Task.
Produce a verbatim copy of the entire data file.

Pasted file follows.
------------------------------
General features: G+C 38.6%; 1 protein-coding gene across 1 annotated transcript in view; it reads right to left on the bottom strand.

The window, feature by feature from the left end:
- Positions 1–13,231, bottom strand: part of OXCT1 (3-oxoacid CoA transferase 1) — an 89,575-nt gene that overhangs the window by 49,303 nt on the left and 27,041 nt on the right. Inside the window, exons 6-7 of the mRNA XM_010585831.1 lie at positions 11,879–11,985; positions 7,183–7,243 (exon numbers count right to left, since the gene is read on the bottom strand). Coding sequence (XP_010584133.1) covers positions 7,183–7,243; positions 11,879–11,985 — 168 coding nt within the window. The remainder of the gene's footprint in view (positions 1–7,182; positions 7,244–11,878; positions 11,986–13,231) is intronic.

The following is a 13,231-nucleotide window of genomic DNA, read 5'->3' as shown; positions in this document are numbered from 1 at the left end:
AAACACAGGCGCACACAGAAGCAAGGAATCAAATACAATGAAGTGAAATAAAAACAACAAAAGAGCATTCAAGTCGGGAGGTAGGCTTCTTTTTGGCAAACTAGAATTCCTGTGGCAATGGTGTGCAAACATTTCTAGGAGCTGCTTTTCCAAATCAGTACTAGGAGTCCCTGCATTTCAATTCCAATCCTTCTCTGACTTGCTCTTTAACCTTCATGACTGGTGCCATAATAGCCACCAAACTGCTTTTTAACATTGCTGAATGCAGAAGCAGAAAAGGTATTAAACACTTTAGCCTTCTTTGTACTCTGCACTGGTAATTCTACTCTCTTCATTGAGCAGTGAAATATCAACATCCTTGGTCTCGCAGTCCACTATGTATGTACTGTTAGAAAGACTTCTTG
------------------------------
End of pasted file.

General features: G+C 38.6%; 1 protein-coding gene across 1 annotated transcript in view; it reads right to left on the bottom strand.

The window, feature by feature from the left end:
- Positions 1–13,231, bottom strand: part of OXCT1 (3-oxoacid CoA transferase 1) — an 89,575-nt gene that overhangs the window by 49,303 nt on the left and 27,041 nt on the right. Inside the window, exons 6-7 of the mRNA XM_010585831.1 lie at positions 11,879–11,985; positions 7,183–7,243 (exon numbers count right to left, since the gene is read on the bottom strand). Coding sequence (XP_010584133.1) covers positions 7,183–7,243; positions 11,879–11,985 — 168 coding nt within the window. The remainder of the gene's footprint in view (positions 1–7,182; positions 7,244–11,878; positions 11,986–13,231) is intronic.

The following is a 13,231-nucleotide window of genomic DNA, read 5'->3' as shown; positions in this document are numbered from 1 at the left end:
AAACACAGGCGCACACAGAAGCAAGGAATCAAATACAATGAAGTGAAATAAAAACAACAAAAGAGCATTCAAGTCGGGAGGTAGGCTTCTTTTTGGCAAACTAGAATTCCTGTGGCAATGGTGTGCAAACATTTCTAGGAGCTGCTTTTCCAAATCAGTACTAGGAGTCCCTGCATTTCAATTCCAATCCTTCTCTGACTTGCTCTTTAACCTTCATGACTGGTGCCATAATAGCCACCAAACTGCTTTTTAACATTGCTGAATGCAGAAGCAGAAAAGGTATTAAACACTTTAGCCTTCTTTGTACTCTGCACTGGTAATTCTACTCTCTTCATTGAGCAGTGAAATATCAACATCCTTGGTCTCGCAGTCCACTATGTATGTACTGTTAGAAAGACTTCTTG